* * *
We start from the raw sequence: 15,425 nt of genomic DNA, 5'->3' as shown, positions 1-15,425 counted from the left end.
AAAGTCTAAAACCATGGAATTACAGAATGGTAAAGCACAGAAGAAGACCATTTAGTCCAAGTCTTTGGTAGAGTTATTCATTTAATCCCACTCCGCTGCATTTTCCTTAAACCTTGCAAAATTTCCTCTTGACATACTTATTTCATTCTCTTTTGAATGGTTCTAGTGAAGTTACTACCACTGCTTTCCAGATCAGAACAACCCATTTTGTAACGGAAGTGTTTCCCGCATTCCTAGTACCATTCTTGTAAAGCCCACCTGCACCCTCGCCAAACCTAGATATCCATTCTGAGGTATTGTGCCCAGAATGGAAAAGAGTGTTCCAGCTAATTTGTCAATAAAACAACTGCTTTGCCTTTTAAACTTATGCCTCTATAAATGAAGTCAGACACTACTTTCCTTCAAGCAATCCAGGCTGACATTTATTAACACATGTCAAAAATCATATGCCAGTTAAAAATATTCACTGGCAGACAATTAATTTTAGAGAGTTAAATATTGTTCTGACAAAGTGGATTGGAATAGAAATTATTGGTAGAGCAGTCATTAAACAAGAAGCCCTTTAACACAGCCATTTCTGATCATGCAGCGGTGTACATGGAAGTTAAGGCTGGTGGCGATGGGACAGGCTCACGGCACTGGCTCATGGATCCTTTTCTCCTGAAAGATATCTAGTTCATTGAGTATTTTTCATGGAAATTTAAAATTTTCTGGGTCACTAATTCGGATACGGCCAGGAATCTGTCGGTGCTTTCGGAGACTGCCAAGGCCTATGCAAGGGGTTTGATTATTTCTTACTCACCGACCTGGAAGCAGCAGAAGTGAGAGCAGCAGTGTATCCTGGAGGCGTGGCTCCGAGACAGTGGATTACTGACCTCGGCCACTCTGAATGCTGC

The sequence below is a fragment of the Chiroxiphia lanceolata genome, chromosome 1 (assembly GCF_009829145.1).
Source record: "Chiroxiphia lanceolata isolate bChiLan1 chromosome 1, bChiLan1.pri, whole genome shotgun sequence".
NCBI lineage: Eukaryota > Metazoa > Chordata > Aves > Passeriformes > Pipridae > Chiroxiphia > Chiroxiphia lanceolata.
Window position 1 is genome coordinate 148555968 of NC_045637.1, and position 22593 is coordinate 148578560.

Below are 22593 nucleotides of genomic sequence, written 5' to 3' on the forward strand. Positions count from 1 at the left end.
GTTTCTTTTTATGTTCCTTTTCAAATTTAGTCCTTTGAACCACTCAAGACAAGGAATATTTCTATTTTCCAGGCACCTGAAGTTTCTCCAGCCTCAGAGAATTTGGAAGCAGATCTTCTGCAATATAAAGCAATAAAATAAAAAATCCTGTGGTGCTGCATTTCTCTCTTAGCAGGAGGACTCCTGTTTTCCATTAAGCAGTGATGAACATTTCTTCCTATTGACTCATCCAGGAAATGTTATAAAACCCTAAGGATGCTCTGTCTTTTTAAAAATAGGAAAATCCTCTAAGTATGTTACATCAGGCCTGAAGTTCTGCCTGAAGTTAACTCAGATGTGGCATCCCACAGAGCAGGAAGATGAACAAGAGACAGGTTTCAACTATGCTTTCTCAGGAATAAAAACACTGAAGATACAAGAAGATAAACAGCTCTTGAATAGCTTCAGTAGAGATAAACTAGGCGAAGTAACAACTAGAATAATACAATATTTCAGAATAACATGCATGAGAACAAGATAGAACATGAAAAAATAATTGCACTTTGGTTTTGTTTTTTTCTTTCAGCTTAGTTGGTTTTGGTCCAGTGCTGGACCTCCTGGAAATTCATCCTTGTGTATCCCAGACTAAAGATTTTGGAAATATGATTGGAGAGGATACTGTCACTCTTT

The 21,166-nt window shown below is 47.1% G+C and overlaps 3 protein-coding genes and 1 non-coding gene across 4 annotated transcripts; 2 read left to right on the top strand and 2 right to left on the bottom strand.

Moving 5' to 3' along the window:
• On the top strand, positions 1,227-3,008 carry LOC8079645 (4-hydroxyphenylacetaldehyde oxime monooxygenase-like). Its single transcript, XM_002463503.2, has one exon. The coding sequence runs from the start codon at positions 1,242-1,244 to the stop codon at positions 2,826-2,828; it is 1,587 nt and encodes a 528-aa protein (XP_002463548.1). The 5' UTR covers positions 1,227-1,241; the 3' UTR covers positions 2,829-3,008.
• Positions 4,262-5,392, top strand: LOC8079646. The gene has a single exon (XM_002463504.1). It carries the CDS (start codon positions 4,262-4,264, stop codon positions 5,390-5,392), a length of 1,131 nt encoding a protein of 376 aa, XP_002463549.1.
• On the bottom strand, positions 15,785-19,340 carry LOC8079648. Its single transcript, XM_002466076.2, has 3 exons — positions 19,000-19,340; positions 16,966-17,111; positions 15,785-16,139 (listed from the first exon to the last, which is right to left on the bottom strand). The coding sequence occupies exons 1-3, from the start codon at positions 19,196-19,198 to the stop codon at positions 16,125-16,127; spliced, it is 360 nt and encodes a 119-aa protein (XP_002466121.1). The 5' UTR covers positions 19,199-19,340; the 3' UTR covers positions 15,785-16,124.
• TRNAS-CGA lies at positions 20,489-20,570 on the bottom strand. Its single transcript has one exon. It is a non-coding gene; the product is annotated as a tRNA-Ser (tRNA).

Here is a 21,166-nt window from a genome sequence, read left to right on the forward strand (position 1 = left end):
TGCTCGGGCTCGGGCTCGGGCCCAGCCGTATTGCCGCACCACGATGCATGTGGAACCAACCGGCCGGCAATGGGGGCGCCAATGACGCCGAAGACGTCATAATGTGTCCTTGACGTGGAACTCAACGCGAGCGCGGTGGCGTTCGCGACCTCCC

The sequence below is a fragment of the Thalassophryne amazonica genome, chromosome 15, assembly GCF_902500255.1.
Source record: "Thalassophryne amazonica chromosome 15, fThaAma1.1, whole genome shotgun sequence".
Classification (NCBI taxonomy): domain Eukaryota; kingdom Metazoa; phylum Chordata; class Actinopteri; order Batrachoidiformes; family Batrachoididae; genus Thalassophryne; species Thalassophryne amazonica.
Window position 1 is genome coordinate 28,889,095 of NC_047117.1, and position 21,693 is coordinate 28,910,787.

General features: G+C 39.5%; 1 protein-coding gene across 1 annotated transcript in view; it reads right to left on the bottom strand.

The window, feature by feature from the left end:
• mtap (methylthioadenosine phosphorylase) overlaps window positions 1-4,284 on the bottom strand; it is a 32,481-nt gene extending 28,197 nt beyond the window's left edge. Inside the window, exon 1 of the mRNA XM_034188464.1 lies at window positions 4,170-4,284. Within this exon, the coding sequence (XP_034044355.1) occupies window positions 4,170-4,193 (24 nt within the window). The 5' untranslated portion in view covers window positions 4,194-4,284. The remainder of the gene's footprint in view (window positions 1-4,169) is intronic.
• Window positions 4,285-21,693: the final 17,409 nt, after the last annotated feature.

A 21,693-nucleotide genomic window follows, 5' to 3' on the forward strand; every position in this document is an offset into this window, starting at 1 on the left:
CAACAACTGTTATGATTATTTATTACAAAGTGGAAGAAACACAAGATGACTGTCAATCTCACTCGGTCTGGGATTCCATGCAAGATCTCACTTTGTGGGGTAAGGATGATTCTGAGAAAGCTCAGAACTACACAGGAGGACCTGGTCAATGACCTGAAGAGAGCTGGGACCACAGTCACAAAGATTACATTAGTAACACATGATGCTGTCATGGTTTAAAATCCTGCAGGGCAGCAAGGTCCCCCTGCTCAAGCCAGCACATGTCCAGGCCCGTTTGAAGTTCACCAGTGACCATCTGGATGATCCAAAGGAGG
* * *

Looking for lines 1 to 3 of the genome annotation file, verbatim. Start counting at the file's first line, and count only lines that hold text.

We start from the raw sequence: 15,425 nt of genomic DNA, 5'->3' as shown, positions 1-15,425 counted from the left end.
AAAGTCTAAAACCATGGAATTACAGAATGGTAAAGCACAGAAGAAGACCATTTAGTCCAAGTCTTTGGTAGAGTTATTCATTTAATCCCACTCCGCTGCATTTTCCTTAAACCTTGCAAAATTTCCTCTTGACATACTTATTTCATTCTCTTTTGAATGGTTCTAGTGAAGTTACTACCACTGCTTTCCAGATCAGAACAACCCATTTTGTAACGGAAGTGTTTCCCGCATTCCTAGTACCATTCTTGTAAAGCCCACCTGCACCCTCGCCAAACCTAGATATCCATTCTGAGGTATTGTGCCCAGAATGGAAAAGAGTGTTCCAGCTAATTTGTCAATAAAACAACTGCTTTGCCTTTTAAACTTATGCCTCTATAAATGAAGTCAGACACTACTTTCCTTCAAGCAATCCAGGCTGACATTTATTAACACATGTCAAAAATCATATGCCAGTTAAAAATATTCACTGGCAGACAATTAATTTTAGAGAGTTAAATATTGTTCTGACAAAGTGGATTGGAATAGAAATTATTGGTAGAGCAGTCATTAAACAAGAAGCCCTTTAACACAGCCATTTCTGATCATGCAGCGGTGTACATGGAAGTTAAGGCTGGTGGCGATGGGACAGGCTCACGGCACTGGCTCATGGATCCTTTTCTCCTGAAAGATATCTAGTTCATTGAGTATTTTTCATGGAAATTTAAAATTTTCTGGGTCACTAATTCGGATACGGCCAGGAATCTGTCGGTGCTTTCGGAGACTGCCAAGGCCTATGCAAGGGGTTTGATTATTTCTTACTCACCGACCTGGAAGCAGCAGAAGTGAGAGCAGCAGTGTATCCTGGAGGCGTGGCTCCGAGACAGTGGATTACTGACCTCGGCCACTCTGAATGCTGC

The sequence below is a fragment of the Chiroxiphia lanceolata genome, chromosome 1 (assembly GCF_009829145.1).